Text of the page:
If you’ve ever worked in a corporate job, you might be familiar with the term “high achiever” or “high potential”. The term is typically used to describe employees who excel, drive huge organizational results relative to their roles and raise the performance bar for their colleagues. A 2010 survey found that a quarter of high achieving employees are dissatisfied and feel stuck, which can end up negatively impacting both companies and employees. Today, we’re sharing the story behind one entrepreneur’s approach to solving this problem.
Belma McCaffrey is the CEO and Founder of Work Bigger, a career coaching platform for dissatisfied high-achievers who want to find their purpose. Through coaching and community, Work Bigger helps individuals connect to their mission, up level their leadership skills and improve their emotional and mental health.
Her work has been featured in Forbes, Fortune, Thrive, and other media platforms. Belma is also an immigrant, a mom, and prior to Work Bigger, she spent 10+ years working in media and strategy roles at companies like the Associated Press and Conde Nast.
We asked Belma about what she’s learned on her entrepreneurial journey, and to share some of the wisdom she’s gained through her experience.
Sometimes I look back on my entrepreneurial journey, and I can't believe I'm here. Having my own business is something I started dreaming about more than a decade ago. I spent 10+ years working in corporate before founding Work Bigger, and during that time, I was always yearning to do my own thing. I remember wanting to start a food truck with my family because we're Albanian, and my mom makes amazing food. I also started making jewelry and entertained the idea of starting a clothing line.
I eventually ended up going to business school and that's where I discovered the coaching space. I started a business similar to Work Bigger called BOULD with two of my MBA friends, and I was so excited. I thought, “This is it!” But that wasn't it.
We shut down the company 1.5 years in because we had different visions and missions, and I was burning out trying to build a company while working full-time in corporate. I was also a new mom. My son was about 9 months old and I didn't have nights and weekends to work on a business.
A couple of months after shutting down BOULD, I launched Work Bigger as a blog. I just couldn't stop: I knew being an entrepreneur was my path, but I wanted to do it in a more sustainable healthy way.
So I started blogging on the side while working full-time, and eventually I negotiated a part-time role at my company. I'd work there for three days a week and work on Work Bigger for two days a week.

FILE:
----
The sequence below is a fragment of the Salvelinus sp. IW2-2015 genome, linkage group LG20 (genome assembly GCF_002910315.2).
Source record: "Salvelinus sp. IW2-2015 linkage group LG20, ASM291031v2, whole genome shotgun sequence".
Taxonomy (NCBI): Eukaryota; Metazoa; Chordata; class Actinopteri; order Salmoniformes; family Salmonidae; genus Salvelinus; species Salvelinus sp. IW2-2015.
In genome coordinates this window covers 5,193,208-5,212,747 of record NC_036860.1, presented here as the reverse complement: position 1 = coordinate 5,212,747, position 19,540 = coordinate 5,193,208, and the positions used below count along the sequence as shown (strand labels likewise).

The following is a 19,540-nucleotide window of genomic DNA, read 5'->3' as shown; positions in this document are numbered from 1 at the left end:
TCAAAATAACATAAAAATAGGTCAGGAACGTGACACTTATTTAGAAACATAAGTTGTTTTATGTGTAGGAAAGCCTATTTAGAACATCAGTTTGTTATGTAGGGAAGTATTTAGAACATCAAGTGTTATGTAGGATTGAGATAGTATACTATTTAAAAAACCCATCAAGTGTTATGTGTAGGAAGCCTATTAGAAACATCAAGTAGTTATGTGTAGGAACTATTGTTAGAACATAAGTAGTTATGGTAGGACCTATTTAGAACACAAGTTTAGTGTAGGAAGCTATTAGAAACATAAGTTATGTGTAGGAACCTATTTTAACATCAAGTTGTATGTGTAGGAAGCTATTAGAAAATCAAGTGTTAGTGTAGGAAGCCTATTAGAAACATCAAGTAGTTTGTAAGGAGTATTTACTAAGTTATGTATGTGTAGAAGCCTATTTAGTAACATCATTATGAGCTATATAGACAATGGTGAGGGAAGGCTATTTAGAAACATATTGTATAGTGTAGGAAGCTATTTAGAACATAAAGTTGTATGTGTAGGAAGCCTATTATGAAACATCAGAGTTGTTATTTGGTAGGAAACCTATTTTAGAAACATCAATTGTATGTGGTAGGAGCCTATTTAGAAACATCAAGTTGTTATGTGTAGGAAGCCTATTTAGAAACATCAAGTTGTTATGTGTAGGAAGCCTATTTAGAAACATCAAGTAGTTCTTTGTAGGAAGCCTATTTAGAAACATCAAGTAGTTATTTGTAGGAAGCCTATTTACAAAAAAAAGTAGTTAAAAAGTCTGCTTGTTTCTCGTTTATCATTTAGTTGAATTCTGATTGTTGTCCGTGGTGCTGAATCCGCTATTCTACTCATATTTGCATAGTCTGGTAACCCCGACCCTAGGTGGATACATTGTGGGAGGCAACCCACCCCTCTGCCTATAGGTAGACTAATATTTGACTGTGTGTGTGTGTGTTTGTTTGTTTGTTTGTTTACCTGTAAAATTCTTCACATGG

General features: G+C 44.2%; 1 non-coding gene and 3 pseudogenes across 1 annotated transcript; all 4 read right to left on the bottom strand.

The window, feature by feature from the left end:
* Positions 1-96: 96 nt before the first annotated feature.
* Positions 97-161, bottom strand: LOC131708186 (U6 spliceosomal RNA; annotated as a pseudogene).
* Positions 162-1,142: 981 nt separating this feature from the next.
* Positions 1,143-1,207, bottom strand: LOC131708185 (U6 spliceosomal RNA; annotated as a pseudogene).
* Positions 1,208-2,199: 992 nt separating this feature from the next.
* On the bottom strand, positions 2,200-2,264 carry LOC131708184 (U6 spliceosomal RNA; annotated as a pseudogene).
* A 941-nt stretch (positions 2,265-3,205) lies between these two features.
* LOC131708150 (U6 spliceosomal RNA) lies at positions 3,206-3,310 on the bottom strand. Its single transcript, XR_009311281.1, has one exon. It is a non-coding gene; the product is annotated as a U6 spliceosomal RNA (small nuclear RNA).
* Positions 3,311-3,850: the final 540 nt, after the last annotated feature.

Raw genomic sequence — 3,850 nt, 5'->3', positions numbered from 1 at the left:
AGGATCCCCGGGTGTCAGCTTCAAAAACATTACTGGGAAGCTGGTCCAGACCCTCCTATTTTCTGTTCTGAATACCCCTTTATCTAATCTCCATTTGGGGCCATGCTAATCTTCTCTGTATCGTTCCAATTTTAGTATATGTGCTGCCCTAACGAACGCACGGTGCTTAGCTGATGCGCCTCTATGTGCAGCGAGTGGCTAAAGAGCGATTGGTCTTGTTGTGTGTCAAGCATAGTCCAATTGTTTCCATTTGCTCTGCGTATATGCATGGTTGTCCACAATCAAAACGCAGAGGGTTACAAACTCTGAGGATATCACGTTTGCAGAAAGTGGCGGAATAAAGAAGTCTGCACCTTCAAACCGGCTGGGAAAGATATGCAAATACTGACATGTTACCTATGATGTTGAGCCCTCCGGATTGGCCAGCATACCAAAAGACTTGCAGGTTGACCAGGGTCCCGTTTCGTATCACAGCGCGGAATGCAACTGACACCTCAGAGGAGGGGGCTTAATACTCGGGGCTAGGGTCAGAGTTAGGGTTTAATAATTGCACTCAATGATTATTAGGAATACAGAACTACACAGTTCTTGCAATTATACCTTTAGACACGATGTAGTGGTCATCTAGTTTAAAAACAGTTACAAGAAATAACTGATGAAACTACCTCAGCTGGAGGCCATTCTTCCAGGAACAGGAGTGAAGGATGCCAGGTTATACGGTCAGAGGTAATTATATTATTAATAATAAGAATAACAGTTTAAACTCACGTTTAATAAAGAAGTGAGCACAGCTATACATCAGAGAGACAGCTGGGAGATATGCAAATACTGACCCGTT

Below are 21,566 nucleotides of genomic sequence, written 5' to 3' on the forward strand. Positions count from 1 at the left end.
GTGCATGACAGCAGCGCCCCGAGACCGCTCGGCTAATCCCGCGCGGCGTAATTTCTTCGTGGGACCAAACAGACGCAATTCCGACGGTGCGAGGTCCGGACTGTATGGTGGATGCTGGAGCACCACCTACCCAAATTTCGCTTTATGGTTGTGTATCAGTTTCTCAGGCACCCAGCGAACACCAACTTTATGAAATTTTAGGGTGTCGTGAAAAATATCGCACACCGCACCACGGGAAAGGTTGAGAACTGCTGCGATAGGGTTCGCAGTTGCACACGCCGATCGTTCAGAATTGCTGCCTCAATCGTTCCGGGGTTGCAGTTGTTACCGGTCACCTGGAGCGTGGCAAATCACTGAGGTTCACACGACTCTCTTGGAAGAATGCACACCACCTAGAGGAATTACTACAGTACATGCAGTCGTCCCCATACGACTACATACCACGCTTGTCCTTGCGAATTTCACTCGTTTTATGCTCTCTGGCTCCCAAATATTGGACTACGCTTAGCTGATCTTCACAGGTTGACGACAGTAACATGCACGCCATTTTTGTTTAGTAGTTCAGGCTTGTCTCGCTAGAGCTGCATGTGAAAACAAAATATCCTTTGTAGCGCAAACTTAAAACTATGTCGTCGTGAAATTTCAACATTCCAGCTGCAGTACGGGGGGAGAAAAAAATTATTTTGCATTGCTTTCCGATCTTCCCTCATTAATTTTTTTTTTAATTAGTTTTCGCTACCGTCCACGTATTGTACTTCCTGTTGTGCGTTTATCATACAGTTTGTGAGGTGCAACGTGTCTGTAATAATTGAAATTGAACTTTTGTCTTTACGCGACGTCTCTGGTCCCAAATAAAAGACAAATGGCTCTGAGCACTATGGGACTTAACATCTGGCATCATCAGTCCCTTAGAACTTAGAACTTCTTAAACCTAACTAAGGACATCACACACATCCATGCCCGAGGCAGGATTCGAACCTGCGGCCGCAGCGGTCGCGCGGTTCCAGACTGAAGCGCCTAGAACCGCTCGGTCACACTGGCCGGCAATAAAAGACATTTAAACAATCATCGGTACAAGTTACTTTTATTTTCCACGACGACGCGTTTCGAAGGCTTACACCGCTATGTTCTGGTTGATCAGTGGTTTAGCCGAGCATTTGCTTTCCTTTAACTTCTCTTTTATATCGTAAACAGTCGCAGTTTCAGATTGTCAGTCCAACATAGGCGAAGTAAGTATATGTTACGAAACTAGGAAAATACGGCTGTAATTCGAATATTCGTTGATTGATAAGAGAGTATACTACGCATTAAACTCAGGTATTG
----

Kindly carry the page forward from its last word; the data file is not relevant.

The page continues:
Now, Work Bigger is so much more than a blog. We have a group coaching membership, I work with clients 1:1, and we're launching a new program called the Mindset Intensive. We've also worked with some incredible organizations - from companies like Burberry and Oath to the Financial Times. To say I want to pinch myself for the growth and the transitions is an understatement.
Invest in your mindset sooner, and stop getting distracted by the failures. I wish I'd believed in myself a little more.
But then again, working through my own internal struggles is why I'm so passionate about mindset work. This is one of the biggest ways we support our clients and members.
I think it makes the journey so much more fulfilling.
Start by focusing on product market fit - creating your product or service, finding your ideal audience and selling them that product/service. This is what will drive revenue which will make your entrepreneurial path sustainable.
Don't get distracted by your logo or business cards. Focus on your customers, what they need and how to build relationships.
Everyday spend five minutes checking in with yourself. Ask yourself - what went well today and what do I want to do better tomorrow?
If daily is too much, do this exercise weekly. Write down your wins and what you're grateful for. Acknowledging your success creates more success.
This sounds simple but so many people don't do this! Because like me - several years ago - people get distracted by their failures. Use those failures to grow and learn and carve out your strategy moving forward.
I have a group of founders who I connect with daily. We call ourselves the OGs 😂, and they're my mentors, advisors and best friends. We share everything from personal struggles to business roadblocks. We all met through another founder community.
I really believe in community and building relationships with others who have similar goals. It makes the entrepreneurial journey so much more fun, and this is especially important because close family and friends won't always understand what you're trying to do.
The Dove “Real Beauty” campaign stands out to me. I remember when they started featuring women who are plus-sized in their ads. I thought that was powerful. To me a strong marketing campaign reflects a company's values and what they stand for. Dove’s not afraid to be a little polarizing.
Similarly, I always remind my clients and members to get clear on their values, and to use their values to connect more deeply and improve their impact. You can try my values exercise for yourself by downloading it here.
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